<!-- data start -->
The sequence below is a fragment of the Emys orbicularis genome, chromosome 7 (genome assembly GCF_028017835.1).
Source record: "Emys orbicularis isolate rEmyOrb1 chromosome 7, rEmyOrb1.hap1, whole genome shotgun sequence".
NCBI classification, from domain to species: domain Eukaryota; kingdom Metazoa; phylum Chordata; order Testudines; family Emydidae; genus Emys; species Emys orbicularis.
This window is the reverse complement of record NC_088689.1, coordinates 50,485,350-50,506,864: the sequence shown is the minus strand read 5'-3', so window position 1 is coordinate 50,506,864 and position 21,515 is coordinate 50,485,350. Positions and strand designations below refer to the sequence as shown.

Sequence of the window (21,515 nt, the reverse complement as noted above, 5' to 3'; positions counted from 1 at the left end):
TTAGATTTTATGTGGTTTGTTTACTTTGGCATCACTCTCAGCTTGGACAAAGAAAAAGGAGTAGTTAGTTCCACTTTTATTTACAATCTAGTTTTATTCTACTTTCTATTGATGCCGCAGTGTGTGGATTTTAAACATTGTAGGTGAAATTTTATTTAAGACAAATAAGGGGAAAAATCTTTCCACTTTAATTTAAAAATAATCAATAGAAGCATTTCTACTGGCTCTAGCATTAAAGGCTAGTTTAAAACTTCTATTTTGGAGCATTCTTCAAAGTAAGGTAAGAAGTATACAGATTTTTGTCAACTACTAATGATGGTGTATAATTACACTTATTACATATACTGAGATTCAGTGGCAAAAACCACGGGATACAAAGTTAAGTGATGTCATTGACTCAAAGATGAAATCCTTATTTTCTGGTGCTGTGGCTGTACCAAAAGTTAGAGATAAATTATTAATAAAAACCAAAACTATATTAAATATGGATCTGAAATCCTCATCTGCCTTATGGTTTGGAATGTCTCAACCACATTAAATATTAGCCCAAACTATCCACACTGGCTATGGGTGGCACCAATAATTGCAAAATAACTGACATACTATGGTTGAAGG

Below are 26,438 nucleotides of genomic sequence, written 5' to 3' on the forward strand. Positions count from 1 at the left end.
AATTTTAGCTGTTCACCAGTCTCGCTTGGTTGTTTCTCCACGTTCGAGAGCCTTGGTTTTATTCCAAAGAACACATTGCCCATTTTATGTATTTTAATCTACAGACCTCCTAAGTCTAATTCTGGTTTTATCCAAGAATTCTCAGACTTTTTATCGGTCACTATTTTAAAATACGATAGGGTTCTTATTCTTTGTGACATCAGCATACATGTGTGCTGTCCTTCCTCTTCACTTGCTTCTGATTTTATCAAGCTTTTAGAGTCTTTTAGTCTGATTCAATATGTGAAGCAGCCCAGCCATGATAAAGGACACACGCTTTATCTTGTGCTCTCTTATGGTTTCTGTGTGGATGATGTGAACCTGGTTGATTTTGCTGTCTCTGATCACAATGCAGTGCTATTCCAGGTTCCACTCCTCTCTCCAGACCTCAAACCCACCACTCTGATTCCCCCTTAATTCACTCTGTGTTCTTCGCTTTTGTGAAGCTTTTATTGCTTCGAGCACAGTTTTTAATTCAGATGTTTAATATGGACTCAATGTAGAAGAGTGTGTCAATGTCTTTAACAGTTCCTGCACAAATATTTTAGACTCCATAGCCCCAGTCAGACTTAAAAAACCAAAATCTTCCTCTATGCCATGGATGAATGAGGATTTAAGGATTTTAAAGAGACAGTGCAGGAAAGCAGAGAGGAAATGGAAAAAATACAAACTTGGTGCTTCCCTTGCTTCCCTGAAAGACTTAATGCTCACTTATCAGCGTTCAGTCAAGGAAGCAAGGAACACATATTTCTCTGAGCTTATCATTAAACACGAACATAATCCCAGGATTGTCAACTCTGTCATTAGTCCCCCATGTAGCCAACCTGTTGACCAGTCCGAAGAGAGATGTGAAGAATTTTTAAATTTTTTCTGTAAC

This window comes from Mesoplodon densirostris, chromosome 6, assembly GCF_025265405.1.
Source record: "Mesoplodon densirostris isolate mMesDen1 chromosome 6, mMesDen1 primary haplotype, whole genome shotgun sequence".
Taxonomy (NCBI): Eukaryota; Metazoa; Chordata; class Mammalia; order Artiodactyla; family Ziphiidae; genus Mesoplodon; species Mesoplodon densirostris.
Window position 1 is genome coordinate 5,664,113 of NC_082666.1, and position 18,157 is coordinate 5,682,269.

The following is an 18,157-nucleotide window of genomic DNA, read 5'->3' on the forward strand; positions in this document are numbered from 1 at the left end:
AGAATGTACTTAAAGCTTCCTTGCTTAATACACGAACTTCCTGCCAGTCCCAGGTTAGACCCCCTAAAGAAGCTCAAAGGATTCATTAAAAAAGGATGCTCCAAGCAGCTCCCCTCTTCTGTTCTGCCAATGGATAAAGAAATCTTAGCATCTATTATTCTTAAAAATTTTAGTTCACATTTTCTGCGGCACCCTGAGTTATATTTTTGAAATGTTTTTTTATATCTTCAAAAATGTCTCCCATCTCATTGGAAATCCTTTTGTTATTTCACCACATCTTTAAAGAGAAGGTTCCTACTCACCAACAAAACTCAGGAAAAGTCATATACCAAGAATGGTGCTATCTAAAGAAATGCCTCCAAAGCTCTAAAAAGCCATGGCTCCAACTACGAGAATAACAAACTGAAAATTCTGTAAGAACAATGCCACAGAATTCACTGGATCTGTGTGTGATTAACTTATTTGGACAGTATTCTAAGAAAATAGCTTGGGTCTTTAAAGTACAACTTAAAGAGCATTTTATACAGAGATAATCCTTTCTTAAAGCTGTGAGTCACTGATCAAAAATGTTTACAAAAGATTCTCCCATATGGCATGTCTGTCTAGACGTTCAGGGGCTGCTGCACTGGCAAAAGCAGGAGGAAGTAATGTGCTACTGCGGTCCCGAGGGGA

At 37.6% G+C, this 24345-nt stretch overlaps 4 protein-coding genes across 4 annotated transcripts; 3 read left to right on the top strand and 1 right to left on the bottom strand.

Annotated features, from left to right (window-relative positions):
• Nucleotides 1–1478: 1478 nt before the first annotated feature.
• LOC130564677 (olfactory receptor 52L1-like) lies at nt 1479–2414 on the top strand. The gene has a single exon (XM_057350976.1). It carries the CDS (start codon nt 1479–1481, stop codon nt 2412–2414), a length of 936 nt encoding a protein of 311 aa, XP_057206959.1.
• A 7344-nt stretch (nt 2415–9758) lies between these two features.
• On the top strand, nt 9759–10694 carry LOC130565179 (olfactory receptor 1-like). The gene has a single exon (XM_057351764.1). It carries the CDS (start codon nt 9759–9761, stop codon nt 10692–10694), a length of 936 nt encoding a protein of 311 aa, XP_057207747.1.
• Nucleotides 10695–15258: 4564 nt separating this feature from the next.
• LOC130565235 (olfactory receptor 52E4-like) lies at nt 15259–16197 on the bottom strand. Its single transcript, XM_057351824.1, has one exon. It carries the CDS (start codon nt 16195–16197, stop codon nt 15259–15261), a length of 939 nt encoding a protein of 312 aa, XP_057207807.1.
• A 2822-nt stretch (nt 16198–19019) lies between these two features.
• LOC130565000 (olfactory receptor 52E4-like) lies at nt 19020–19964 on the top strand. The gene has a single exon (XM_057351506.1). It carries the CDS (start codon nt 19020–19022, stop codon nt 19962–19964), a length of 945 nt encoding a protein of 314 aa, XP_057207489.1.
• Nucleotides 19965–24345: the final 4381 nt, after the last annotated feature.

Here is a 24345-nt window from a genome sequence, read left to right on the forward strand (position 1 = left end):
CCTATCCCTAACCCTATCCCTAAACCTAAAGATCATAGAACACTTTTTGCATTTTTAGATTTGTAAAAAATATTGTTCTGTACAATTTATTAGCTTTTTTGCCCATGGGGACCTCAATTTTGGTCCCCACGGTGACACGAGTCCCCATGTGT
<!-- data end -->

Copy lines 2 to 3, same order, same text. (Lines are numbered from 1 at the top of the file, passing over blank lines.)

Source record: "Emys orbicularis isolate rEmyOrb1 chromosome 7, rEmyOrb1.hap1, whole genome shotgun sequence".
NCBI classification, from domain to species: domain Eukaryota; kingdom Metazoa; phylum Chordata; order Testudines; family Emydidae; genus Emys; species Emys orbicularis.